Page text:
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Iatrogenic vascular injuries: An institutional experience p. 19
C Shanmugavelayutham, P Ilayakumar, K Elancheralathan, B Velladurachi, J Amalorpavanathan, M Rajkumar
DOI:10.4103/ijves.ijves_46_18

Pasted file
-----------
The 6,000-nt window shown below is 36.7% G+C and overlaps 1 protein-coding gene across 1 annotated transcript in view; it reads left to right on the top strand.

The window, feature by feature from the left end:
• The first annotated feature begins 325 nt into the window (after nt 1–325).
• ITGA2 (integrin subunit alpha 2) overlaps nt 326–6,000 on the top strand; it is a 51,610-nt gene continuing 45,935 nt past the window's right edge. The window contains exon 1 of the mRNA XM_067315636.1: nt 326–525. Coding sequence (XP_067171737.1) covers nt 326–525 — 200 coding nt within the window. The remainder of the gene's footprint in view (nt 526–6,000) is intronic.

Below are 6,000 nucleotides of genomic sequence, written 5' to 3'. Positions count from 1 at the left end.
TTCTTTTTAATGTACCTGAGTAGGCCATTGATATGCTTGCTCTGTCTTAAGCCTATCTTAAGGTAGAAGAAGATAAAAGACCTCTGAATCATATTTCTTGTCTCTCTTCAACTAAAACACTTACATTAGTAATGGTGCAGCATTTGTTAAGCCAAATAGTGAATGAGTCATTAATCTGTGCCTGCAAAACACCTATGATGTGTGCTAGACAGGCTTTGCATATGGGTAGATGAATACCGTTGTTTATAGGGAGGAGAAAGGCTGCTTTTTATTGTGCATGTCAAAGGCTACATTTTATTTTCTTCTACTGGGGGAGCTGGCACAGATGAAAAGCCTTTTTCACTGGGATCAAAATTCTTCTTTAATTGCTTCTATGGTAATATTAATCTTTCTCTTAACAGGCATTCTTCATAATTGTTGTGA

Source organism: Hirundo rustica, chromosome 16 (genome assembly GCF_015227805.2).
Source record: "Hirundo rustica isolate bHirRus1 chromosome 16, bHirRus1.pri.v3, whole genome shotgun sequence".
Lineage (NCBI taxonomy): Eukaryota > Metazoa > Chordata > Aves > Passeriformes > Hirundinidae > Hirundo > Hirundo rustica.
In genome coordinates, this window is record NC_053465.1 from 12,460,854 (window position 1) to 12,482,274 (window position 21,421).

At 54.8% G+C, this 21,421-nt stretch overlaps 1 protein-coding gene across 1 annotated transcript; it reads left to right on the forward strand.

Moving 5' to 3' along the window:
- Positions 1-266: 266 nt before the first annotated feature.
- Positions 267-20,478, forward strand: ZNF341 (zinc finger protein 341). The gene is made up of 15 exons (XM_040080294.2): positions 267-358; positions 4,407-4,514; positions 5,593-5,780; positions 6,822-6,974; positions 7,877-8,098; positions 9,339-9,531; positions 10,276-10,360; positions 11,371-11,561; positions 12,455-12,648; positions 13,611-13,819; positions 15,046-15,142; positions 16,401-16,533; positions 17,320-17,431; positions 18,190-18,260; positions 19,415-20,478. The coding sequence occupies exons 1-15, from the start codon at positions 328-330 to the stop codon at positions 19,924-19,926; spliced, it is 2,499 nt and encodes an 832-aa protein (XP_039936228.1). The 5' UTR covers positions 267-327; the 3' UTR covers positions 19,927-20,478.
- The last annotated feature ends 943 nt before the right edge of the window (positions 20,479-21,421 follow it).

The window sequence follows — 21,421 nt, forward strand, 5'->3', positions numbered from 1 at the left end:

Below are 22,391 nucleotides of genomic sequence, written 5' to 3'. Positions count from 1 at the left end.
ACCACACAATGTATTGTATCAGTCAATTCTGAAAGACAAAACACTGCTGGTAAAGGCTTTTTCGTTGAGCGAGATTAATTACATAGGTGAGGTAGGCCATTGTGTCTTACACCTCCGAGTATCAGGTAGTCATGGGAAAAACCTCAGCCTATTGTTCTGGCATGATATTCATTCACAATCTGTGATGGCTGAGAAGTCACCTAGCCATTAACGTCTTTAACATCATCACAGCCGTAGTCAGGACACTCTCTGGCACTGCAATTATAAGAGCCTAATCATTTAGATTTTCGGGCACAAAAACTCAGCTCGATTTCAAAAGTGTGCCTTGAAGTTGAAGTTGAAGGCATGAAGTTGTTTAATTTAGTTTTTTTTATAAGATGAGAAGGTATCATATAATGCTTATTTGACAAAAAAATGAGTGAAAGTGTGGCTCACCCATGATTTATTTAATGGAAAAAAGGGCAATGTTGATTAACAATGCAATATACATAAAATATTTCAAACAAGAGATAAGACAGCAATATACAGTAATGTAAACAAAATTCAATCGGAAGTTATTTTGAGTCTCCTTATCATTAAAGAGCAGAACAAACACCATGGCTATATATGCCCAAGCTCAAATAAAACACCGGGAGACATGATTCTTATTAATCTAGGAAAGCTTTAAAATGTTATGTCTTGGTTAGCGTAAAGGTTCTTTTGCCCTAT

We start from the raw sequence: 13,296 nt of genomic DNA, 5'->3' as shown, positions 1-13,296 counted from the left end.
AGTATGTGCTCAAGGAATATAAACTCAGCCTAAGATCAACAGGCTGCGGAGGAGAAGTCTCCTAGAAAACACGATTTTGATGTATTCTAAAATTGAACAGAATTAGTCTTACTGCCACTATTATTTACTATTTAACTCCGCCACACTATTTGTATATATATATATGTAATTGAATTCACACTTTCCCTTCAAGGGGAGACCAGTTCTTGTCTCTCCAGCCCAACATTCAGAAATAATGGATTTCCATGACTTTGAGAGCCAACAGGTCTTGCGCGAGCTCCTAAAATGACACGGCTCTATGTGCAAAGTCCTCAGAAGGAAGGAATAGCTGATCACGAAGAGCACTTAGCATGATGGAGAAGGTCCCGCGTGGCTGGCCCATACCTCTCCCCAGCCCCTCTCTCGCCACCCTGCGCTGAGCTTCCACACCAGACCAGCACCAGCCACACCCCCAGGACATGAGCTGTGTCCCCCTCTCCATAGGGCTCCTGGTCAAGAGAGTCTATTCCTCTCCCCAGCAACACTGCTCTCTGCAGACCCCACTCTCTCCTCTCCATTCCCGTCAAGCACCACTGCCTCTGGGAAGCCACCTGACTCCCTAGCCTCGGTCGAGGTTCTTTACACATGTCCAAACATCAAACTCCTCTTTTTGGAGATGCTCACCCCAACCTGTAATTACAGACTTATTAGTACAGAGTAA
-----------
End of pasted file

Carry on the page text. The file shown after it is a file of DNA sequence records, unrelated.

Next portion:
Introduction: Iatrogenic vascular injuries are emergency referrals to the vascular surgeon. They can lead to prolonged hospitalization, higher cost, limb loss, mortality, and litigation. Aim: The aim of this study is to analyze the referral patterns and outcomes of iatrogenic vascular injuries managed in our institution from 2008 to 2013. Materials and Methods: Patients with iatrogenic vascular injuries referred to the vascular surgery department of our institution from July 2008 to Sep 2013 were included in this study. Those with isolated injury to superficial venous system were excluded from the study. Data were collected from a prospectively maintained database and analyzed with respect to patient characteristics, mode and type of vascular injury, intervention, and outcomes. Results: The incidence of iatrogenic vascular injuries was progressively on the rise year on year during the study period. The incidence was most common in the age group of 31–45 years contributing about 30%. The incidence was more in males (65%). A significant number of iatrogenic vascular injuries occurred in pediatric population (25%). The most common mode of iatrogenic vascular injuries in children was due to intravascular injections and it accounted for 50% of amputations. There was no difference in the incidence among medical and surgical specialties. Conclusion: Iatrogenic vascular injuries appear to progress day by day. Early and proper management can be a limb or life-saving. Late referral ended up in limb or life loss. Thorough knowledge of anatomy and image-guided interventions can be a preventive measure of iatrogenic vascular injuries.